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How the Three Mile Island Accident Was Made Even Worse By a Chaotic Response

March 27, 2019 in History

By Erin Blakemore

For tellers at a Shrewsbury, Pennsylvania bank, the final days of March 1979 should have felt like business as usual. Instead, they were sheer chaos: customers piled up, trying to withdraw money in the days before ATMs.

“Customers were stopping by with their cars packed up to flee, withdrawing their cash,” recalled bank teller Bailey Brown in 2014. “One even showed me the diamond necklace she bought; she figured we were all going to die and she wouldn’t have to pay for it!”

Shrewsbury wasn’t under evacuation orders during the nuclear disaster at Three Mile Island. But people were evacuating from the town 40 miles away from the power station anyway. The response by local, state and national officials had been so alarming—and confusing—that the public didn’t know what to think.

Journalist and TV news broadcaster Walter Cronkite, anchor for the ‘CBS Evening News,’ reporting on the meltdown of a reactor at the Three Mile Island nuclear power plant in 1979.

The disaster itself was made worse by human error. And the botched public response was no different. During the tense days following the accident, conflicting reports and recommendations made it hard to know what to believe. Was the area on the verge of a China Syndrome-style catastrophe, or was it just fine to stay at home?

Today, the response to the Three Mile Island nuclear crisis is considered a textbook example of what not to do during an emergency. But before 4:00 a.m. on the morning of March 28, 1979, nobody had made adequate plans as to how to respond to an accident at the nuclear power plant. That morning, a chain reaction began inside one of Three Mile Island’s nuclear reactors. Due to a constellation of mechanical and human errors, the reactor’s automatic cooling system didn’t cool down the reactor as expected, and a partial meltdown occurred. For hours, the radioactive core of the reactor was left uncovered, causing radiation levels to spike throughout the facility.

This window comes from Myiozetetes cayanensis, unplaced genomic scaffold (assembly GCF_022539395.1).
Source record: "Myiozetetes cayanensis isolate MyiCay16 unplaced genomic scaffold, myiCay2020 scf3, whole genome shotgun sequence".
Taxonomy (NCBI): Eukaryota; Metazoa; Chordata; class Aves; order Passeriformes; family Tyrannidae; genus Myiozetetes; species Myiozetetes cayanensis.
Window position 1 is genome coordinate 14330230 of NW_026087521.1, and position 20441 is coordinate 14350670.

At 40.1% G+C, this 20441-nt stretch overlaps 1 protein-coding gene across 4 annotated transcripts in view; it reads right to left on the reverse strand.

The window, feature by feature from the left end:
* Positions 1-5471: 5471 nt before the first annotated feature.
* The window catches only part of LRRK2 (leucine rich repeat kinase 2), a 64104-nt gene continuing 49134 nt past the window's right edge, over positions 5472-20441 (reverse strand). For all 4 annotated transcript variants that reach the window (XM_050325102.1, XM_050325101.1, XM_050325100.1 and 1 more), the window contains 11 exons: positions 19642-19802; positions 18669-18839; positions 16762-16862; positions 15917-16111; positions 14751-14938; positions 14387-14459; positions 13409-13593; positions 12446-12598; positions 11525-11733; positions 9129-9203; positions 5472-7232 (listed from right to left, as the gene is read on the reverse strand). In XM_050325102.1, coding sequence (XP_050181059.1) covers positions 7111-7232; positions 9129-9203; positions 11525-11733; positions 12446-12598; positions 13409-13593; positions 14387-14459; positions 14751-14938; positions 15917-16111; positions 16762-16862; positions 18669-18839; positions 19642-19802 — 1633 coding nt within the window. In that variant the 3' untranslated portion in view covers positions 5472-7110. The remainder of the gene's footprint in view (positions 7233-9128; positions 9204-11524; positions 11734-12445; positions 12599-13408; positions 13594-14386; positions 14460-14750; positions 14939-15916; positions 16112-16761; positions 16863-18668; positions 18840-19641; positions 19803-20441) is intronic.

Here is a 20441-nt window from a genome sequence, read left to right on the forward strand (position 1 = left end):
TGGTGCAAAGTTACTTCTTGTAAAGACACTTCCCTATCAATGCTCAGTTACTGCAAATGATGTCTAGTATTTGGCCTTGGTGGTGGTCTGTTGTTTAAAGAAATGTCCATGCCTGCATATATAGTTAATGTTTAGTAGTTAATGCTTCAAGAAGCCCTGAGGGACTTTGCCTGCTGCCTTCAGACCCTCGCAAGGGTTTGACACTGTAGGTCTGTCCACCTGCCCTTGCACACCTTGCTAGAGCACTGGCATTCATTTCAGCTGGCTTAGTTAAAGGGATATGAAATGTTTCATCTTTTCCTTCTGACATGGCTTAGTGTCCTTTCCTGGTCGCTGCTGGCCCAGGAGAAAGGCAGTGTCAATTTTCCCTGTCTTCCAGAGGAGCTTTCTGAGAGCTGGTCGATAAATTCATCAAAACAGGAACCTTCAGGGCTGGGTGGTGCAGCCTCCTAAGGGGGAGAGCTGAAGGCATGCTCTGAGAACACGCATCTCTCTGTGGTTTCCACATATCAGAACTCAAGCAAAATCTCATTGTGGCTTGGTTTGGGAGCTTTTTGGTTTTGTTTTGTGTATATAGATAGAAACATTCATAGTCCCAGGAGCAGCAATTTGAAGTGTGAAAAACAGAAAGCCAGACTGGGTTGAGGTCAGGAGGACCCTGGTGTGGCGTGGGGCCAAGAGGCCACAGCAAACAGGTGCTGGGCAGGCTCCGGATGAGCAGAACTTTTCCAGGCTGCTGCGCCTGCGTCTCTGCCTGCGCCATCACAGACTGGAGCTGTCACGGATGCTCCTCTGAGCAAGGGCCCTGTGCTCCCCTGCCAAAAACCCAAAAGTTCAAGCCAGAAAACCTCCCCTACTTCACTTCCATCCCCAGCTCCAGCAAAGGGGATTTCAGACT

It took until nearly 7:00 a.m. for reactor staff to notify local and state authorities about the situation, and at 7:24 a.m., an emergency was declared. But though officials had begun responding to what they considered to be an emergency, the outward-facing message downplayed the danger. The day after the partial meltdown occurred, an official from the Nuclear Regulatory Commission (NRC) told the public the danger had passed. …read more


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When American Women Were Yanked off the Streets and Jailed in Droves for ‘Promiscuity’

March 27, 2019 in History

By Scott W. Stern

Under the government-backed American Plan, many were injected with mercury and forced to ingest arsenic-based drugs as ‘treatment.’

For much of the 20th century in America, a little-known but widespread government program locked people up without trials simply for having sexually transmitted infections—and then forced them to undergo dangerous, poisonous “treatments.”

If they were women, that is.

Take, for example, the nearly two dozen women rounded up by authorities on a single day in Sacramento, California in 1919. Margaret Hennessey was one of them, apprehended while walking with her sister to the meat market. It was Tuesday, February 25, a clear winter morning with a gentle wind and temperatures rising to the 40s or 50s. Hennessey—who lived in Richmond, California with her husband, H.J., a Standard Oil foreman—had been staying in town, recovering from influenza at the home of her sister, known from press reports only as Mrs. M. Bradich. As the two women walked to the market, they were approached by an Officer Ryan and other members of Sacramento’s “morals squad”—a unit formed that very morning, tasked with cleansing the city of vice and immorality. The police told the two lone women they were under arrest as “suspicious characters.”